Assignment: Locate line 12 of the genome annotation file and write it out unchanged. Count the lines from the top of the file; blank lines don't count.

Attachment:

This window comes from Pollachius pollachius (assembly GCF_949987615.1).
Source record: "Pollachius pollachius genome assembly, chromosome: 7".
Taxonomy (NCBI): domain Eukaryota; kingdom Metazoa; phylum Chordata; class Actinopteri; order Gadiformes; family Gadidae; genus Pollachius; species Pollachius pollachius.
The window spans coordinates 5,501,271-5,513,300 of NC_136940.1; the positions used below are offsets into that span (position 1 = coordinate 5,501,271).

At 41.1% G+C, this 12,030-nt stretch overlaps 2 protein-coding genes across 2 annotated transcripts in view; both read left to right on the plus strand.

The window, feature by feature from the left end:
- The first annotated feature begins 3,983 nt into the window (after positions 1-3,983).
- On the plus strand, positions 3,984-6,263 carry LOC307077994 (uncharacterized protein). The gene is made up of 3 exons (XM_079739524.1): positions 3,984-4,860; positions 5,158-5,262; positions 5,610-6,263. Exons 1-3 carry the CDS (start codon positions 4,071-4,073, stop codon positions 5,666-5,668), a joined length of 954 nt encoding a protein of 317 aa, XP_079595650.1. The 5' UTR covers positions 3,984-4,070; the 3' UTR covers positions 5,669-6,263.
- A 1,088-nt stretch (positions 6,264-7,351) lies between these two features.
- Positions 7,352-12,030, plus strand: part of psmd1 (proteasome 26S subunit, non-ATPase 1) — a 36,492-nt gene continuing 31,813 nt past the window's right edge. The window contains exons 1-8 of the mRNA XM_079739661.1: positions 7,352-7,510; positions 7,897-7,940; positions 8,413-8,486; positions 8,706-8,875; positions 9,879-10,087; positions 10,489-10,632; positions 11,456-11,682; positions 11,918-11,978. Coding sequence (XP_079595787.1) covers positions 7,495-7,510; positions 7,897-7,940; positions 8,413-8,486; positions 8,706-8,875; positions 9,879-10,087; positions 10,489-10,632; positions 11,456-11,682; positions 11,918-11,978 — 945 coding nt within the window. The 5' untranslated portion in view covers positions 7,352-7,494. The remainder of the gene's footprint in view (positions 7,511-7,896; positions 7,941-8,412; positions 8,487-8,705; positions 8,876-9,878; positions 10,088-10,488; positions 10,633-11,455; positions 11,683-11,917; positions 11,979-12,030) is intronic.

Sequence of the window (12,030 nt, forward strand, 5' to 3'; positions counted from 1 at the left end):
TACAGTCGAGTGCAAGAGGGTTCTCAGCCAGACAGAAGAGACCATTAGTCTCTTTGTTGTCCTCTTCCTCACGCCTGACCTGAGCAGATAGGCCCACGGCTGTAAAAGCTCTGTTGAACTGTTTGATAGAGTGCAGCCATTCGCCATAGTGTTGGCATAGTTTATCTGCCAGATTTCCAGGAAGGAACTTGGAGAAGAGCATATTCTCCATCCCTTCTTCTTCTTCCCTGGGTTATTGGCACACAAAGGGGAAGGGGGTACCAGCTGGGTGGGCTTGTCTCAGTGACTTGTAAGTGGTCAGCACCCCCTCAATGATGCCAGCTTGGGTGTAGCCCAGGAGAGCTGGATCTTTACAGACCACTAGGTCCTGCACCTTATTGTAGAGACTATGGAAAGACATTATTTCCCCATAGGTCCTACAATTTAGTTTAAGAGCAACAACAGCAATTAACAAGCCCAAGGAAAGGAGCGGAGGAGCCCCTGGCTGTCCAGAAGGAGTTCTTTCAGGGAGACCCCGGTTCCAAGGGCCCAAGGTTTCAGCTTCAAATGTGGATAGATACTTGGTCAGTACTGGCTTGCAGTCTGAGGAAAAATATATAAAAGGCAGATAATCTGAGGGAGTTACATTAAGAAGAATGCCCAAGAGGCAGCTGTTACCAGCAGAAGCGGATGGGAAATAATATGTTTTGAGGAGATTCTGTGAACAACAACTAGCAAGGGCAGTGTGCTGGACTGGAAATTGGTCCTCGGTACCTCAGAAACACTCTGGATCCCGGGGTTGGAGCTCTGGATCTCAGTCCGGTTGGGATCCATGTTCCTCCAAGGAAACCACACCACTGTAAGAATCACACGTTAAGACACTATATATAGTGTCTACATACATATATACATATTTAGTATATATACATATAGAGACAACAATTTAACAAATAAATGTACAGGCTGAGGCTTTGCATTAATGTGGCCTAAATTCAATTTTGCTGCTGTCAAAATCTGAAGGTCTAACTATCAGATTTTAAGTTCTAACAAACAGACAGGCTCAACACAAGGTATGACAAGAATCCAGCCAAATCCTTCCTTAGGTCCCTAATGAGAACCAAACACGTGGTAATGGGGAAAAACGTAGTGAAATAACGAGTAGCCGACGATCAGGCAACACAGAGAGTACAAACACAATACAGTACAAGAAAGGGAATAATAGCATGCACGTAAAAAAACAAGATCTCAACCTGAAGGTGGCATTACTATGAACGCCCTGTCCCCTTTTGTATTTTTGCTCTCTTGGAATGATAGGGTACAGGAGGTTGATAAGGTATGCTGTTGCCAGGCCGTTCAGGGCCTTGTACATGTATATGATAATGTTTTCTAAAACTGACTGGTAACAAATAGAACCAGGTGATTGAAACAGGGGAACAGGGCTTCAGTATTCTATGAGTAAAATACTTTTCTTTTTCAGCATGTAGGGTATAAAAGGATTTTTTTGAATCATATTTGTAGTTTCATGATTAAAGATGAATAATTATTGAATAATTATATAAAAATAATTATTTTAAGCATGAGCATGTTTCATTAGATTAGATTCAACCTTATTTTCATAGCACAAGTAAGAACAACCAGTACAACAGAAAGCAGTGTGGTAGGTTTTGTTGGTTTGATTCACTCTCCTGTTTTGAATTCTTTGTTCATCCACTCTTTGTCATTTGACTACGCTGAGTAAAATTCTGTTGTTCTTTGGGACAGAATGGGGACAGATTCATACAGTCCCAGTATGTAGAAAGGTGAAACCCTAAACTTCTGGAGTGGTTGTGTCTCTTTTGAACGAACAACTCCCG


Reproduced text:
TACAGTCGAGTGCAAGAGGGTTCTCAGCCAGACAGAAGAGACCATTAGTCTCTTTGTTGTCCTCTTCCTCACGCCTGACCTGAGCAGATAGGCCCACGGCTGTAAAAGCTCTGTTGAACTGTTTGATAGAGTGCAGCCATTCGCCATAGTGTTGGCATAGTTTATCTGCCAGATTTCCAGGAAGGAACTTGGAGAAGAGCATATTCTCCATCCCTTCTTCTTCTTCCCTGGGTTATTGGCACACAAAGGGGAAGGGGGTACCAGCTGGGTGGGCTTGTCTCAGTGACTTGTAAGTGGTCAGCACCCCCTCAATGATGCCAGCTTGGGTGTAGCCCAGGAGAGCTGGATCTTTACAGACCACTAGGTCCTGCACCTTATTGTAGAGACTATGGAAAGACATTATTTCCCCATAGGTCCTACAATTTAGTTTAAGAGCAACAACAGCAATTAACAAGCCCAAGGAAAGGAGCGGAGGAGCCCCTGGCTGTCCAGAAGGAGTTCTTTCAGGGAGACCCCGGTTCCAAGGGCCCAAGGTTTCAGCTTCAAATGTGGATAGATACTTGGTCAGTACTGGCTTGCAGTCTGAGGAAAAATATATAAAAGGCAGATAATCTGAGGGAGTTACATTAAGAAGAATGCCCAAGAGGCAGCTGTTACCAGCAGAAGCGGATGGGAAATAATATGTTTTGAGGAGATTCTGTGAACAACAACTAGCAAGGGCAGTGTGCTGGACTGGAAATTGGTCCTCGGTACCTCAGAAACACTCTGGATCCCGGGGTTGGAGCTCTGGATCTCAGTCCGGTTGGGATCCATGTTCCTCCAAGGAAACCACACCACTGTAAGAATCACACGTTAAGACACTATATATAGTGTCTACATACATATATACATATTTAGTATATATACATATAGAGACAACAATTTAACAAATAAATGTACAGGCTGAGGCTTTGCATTAATGTGGCCTAAATTCAATTTTGCTGCTGTCAAAATCTGAAGGTCTAACTATCAGATTTTAAGTTCTAACAAACAGACAGGCTCAACACAAGGTATGACAAGAATCCAGCCAAATCCTTCCTTAGGTCCCTAATGAGAACCAAACACGTGGTAATGGGGAAAAACGTAGTGAAATAACGAGTAGCCGACGATCAGGCAACACAGAGAGTACAAACACAATACAGTACAAGAAAGGGAATAATAGCATGCACGTAAAAAAACAAGATCTCAACCTGAAGGTGGCATTACTATGAACGCCCTGTCCCCTTTTGTATTTTTGCTCTCTTGGAATGATAGGGTACAGGAGGTTGATAAGGTATGCTGTTGCCAGGCCGTTCAGGGCCTTGTACATGTATATGATAATGTTTTCTAAAACTGACTGGTAACAAATAGAACCAGGTGATTGAAACAGGGGAACAGGGCTTCAGTATTCTATGAGTAAAATACTTTTCTTTTTCAGCATGTAGGGTATAAAAGGATTTTTTTGAATCATATTTGTAGTTTCATGATTAAAGATGAATAATTATTGAATAATTATATAAAAATAATTATTTTAAGCATGAGCATGTTTCATTAGATTAGATTCAACCTTATTTTCATAGCACAAGTAAGAACAACCAGTACAACAGAAAGCAGTGTGGTAGGTTTTGTTGGTTTGATTCACTCTCCTGTTTTGAATTCTTTGTTCATCCACTCTTTGTCATTTGACTACGCTGAGTAAAATTCTGTTGTTCTTTGGGACAGAATGGGGACAGATTCATACAGTCCCAGTATGTAGAAAGGTGAAACCCTAAACTTCTGGAGTGGTTGTGTCTCTTTTGAACGAACAACTCCCG